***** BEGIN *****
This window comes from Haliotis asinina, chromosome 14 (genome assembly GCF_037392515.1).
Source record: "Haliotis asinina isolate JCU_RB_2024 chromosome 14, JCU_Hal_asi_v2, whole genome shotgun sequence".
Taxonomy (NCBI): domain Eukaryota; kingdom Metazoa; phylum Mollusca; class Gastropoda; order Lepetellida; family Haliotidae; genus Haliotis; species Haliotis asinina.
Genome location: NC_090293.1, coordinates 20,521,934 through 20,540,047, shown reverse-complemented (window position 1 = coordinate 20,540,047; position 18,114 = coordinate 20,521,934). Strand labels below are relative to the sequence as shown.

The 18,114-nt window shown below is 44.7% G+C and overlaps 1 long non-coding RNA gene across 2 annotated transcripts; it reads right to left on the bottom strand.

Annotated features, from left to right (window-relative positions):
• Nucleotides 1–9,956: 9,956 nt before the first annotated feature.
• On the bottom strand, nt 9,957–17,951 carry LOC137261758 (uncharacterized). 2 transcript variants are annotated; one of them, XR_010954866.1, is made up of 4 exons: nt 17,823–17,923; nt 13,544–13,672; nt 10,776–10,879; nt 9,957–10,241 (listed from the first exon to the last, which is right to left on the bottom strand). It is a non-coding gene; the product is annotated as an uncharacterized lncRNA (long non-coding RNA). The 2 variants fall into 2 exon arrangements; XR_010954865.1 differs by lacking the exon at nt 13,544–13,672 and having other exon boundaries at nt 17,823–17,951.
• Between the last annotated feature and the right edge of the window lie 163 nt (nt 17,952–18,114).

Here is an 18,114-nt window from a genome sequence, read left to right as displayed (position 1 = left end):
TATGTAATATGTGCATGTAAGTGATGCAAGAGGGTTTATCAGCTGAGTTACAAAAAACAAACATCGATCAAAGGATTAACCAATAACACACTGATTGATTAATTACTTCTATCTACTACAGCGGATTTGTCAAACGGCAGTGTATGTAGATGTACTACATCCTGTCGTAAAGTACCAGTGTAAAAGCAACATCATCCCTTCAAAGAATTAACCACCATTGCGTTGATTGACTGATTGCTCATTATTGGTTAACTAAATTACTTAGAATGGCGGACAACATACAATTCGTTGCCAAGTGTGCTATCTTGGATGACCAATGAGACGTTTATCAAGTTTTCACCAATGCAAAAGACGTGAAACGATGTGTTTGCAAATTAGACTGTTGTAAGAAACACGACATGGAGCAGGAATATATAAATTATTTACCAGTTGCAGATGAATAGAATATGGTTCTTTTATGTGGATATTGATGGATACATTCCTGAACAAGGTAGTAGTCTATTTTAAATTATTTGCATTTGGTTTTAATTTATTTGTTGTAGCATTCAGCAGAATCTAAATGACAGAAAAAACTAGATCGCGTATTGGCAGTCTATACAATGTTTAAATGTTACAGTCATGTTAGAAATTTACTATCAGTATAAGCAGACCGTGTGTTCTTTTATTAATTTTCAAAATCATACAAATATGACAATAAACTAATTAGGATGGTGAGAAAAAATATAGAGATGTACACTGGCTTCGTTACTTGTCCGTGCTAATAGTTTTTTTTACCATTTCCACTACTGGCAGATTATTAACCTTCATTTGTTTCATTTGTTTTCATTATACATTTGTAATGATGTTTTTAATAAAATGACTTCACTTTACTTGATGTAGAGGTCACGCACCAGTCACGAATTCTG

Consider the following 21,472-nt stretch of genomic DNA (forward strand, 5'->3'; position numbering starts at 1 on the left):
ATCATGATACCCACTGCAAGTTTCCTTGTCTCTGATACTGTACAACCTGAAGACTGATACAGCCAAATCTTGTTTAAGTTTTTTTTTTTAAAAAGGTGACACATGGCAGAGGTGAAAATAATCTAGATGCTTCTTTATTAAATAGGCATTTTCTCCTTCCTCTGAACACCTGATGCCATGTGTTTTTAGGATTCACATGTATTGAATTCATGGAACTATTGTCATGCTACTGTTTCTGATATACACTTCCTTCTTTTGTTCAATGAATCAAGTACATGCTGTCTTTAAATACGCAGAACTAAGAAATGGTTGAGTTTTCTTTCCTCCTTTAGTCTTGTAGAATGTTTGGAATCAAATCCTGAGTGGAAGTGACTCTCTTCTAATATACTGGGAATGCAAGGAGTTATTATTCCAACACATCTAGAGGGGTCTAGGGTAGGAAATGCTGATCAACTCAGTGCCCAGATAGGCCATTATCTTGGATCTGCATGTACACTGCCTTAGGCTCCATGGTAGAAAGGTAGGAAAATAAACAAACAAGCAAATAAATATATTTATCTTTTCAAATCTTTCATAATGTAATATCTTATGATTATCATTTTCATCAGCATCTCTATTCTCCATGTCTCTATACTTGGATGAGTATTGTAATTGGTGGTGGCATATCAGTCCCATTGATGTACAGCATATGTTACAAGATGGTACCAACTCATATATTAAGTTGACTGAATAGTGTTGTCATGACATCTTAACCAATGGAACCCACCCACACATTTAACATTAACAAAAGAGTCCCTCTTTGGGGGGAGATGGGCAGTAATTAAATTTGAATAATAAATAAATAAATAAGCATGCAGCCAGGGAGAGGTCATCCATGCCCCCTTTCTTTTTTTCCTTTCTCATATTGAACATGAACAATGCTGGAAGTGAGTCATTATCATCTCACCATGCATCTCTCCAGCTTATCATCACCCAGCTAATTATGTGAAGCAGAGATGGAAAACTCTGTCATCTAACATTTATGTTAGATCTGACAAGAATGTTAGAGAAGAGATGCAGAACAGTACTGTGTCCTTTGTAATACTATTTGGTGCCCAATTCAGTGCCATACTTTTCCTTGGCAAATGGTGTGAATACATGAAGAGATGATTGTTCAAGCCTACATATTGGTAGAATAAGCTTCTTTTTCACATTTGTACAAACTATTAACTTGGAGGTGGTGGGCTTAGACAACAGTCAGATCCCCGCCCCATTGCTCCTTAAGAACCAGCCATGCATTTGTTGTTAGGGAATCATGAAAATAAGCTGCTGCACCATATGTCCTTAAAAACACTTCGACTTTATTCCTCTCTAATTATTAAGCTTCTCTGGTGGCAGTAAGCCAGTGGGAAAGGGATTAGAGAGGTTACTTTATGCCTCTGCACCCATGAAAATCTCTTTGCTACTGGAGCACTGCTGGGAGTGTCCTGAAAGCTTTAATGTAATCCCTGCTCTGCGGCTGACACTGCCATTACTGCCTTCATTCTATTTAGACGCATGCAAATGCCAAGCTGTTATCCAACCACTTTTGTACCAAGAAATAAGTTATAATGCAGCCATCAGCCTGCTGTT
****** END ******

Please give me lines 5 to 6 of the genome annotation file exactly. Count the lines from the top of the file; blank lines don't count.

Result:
The 18,114-nt window shown below is 44.7% G+C and overlaps 1 long non-coding RNA gene across 2 annotated transcripts; it reads right to left on the bottom strand.

Annotated features, from left to right (window-relative positions):